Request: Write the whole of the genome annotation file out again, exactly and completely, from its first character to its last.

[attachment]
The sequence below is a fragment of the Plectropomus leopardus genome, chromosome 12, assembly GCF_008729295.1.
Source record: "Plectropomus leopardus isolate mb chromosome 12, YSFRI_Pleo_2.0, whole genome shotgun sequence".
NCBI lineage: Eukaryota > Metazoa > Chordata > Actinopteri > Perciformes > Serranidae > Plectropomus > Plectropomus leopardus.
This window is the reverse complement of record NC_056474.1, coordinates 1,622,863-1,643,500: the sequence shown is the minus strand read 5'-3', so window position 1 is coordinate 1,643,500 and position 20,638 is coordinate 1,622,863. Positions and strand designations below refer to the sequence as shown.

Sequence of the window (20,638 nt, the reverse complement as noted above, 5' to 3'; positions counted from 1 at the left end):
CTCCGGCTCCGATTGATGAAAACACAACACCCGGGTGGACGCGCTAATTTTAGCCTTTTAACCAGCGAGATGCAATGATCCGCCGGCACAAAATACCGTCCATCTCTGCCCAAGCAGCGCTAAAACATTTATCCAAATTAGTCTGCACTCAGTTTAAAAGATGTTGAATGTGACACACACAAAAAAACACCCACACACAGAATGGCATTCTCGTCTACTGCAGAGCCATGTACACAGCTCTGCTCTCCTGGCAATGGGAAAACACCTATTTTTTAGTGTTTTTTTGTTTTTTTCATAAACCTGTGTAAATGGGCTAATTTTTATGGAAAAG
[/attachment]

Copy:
The sequence below is a fragment of the Plectropomus leopardus genome, chromosome 12, assembly GCF_008729295.1.
Source record: "Plectropomus leopardus isolate mb chromosome 12, YSFRI_Pleo_2.0, whole genome shotgun sequence".
NCBI lineage: Eukaryota > Metazoa > Chordata > Actinopteri > Perciformes > Serranidae > Plectropomus > Plectropomus leopardus.
This window is the reverse complement of record NC_056474.1, coordinates 1,622,863-1,643,500: the sequence shown is the minus strand read 5'-3', so window position 1 is coordinate 1,643,500 and position 20,638 is coordinate 1,622,863. Positions and strand designations below refer to the sequence as shown.

Sequence of the window (20,638 nt, the reverse complement as noted above, 5' to 3'; positions counted from 1 at the left end):
CTCCGGCTCCGATTGATGAAAACACAACACCCGGGTGGACGCGCTAATTTTAGCCTTTTAACCAGCGAGATGCAATGATCCGCCGGCACAAAATACCGTCCATCTCTGCCCAAGCAGCGCTAAAACATTTATCCAAATTAGTCTGCACTCAGTTTAAAAGATGTTGAATGTGACACACACAAAAAAACACCCACACACAGAATGGCATTCTCGTCTACTGCAGAGCCATGTACACAGCTCTGCTCTCCTGGCAATGGGAAAACACCTATTTTTTAGTGTTTTTTTGTTTTTTTCATAAACCTGTGTAAATGGGCTAATTTTTATGGAAAAG